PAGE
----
Couples who don’t pool their income are much more likely to ruin their relationship
True love is … having a joint bank account: Study finds couples who don’t pool their earnings are at much greater risk of ruining their relationship in financial disputes
- In the 1970s, half of all married couples in the UK combined their incomes
- Decline in nuptiality and increase in the number of working mothers behind the trend
- Swedish researchers wanted to see how relationships were affected by accounts
Couples who have mutual bank accounts are more likely to stay together because they don’t fight so much for money, research shows.
Researchers found that those who didn’t pool their income and keep their finances separate were much more likely to ruin their relationship in financial feuds, especially when times are tough.
Joint accounts have fallen into disuse in recent years. In the 1970s, around half of all married couples in the UK combined their incomes.
Couples who have joint bank accounts are more likely to stick together because they don’t fight as much for money, study finds
But that number has fallen to one in eight couples today, with the lowest levels among those in their 20s and 30s.
The decline of traditional marriage and the increase in the number of working mothers are believed to be behind this trend.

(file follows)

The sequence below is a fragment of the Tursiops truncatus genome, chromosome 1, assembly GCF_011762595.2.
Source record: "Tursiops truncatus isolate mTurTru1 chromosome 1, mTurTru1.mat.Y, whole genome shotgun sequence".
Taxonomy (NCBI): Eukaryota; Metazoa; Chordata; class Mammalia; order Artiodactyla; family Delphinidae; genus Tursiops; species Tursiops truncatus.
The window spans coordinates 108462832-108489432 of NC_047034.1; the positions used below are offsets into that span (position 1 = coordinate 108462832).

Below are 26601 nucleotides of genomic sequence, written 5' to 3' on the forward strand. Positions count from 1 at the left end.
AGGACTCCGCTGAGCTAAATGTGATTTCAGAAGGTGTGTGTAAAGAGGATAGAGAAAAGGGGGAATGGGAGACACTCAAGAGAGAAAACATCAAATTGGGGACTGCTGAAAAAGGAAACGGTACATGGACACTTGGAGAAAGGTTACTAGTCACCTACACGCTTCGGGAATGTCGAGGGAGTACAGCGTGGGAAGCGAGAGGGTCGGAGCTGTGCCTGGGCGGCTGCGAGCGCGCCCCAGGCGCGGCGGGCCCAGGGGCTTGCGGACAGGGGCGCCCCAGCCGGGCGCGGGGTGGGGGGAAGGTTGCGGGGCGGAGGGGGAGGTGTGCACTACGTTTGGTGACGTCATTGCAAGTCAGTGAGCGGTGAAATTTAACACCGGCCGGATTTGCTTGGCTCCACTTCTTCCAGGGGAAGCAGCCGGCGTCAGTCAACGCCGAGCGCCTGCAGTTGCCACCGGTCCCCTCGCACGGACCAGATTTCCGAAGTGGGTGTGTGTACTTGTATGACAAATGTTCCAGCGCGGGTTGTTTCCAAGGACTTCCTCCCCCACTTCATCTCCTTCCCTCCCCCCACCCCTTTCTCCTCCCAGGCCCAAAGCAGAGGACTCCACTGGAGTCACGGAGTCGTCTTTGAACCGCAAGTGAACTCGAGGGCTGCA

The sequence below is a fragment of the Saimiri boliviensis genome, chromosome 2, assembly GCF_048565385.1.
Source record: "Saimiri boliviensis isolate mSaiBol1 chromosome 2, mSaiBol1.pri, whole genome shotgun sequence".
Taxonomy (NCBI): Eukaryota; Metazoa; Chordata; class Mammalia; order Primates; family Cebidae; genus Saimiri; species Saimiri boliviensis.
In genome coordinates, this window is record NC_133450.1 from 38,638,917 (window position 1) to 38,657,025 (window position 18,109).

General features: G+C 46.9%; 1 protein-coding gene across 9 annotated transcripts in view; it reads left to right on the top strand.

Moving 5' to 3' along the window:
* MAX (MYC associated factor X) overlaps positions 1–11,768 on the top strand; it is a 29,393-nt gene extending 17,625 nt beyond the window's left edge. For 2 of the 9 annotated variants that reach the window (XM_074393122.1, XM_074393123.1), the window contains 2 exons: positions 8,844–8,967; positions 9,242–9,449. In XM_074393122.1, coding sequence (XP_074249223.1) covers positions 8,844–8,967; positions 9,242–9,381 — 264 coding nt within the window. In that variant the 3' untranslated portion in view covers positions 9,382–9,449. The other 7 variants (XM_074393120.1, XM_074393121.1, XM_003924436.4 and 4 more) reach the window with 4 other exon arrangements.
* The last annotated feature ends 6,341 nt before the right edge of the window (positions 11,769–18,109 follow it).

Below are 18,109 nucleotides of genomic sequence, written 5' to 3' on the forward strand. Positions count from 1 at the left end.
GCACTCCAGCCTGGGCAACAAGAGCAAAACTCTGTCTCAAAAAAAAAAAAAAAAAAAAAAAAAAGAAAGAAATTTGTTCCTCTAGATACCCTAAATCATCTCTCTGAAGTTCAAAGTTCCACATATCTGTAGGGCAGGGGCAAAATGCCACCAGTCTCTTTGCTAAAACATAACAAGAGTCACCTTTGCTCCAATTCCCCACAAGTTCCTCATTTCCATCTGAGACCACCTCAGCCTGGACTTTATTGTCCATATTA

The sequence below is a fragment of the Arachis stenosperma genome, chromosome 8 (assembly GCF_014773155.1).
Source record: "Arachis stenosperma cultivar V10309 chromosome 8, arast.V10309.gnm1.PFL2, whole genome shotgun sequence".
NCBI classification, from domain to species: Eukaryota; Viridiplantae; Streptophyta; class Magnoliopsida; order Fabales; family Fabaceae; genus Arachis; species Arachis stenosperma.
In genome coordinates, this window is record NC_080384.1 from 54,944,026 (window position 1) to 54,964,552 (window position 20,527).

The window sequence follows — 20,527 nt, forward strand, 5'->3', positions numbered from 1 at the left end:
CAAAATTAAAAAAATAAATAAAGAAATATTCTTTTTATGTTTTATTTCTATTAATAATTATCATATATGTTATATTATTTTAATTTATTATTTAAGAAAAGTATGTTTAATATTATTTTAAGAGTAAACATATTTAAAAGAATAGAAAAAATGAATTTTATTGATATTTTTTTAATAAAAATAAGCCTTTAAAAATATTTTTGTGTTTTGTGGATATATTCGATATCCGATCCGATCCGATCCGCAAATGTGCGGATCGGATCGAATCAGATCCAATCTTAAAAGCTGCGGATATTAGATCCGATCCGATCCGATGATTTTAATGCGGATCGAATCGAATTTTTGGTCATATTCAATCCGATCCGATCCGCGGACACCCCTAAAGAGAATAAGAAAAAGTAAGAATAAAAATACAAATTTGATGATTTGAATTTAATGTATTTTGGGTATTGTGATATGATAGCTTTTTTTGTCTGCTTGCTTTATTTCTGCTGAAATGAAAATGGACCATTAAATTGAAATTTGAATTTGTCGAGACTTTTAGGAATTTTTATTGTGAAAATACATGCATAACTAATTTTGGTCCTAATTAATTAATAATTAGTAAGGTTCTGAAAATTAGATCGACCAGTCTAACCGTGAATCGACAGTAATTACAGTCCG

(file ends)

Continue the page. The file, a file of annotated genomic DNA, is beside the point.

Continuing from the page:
Swedish researchers wanted to see how relationships were affected by joint or separate accounts.
Previous studies have shown that feuds over money cause lasting break-ups. Rows are the biggest predictor of divorce – above gender, children, or in-laws.
The Stockholm University team surveyed nearly 10,000 men and women between the ages of 20 and 80 to see if the quality of relationships was related to the sharing of finances.
The results showed that those who handled money problems together through joint accounts were more likely to have stronger relationships, especially among middle-aged and older couples than those who started out together.
Joint accounts have fallen into disuse in recent years. In the 1970s, around half of all married couples in the UK combined their incomes
The researchers said in the report published in the Journal of Social and Personal Relationships: âHaving difficulty making ends meet can cause conflict.
âAnd financial disputes tend to be more serious than other types of disputes because they are more intense and last longer.
âWe have found that for people over 50, the separation of money is linked to more conflict than the pooling of money. But in younger couples it was less important.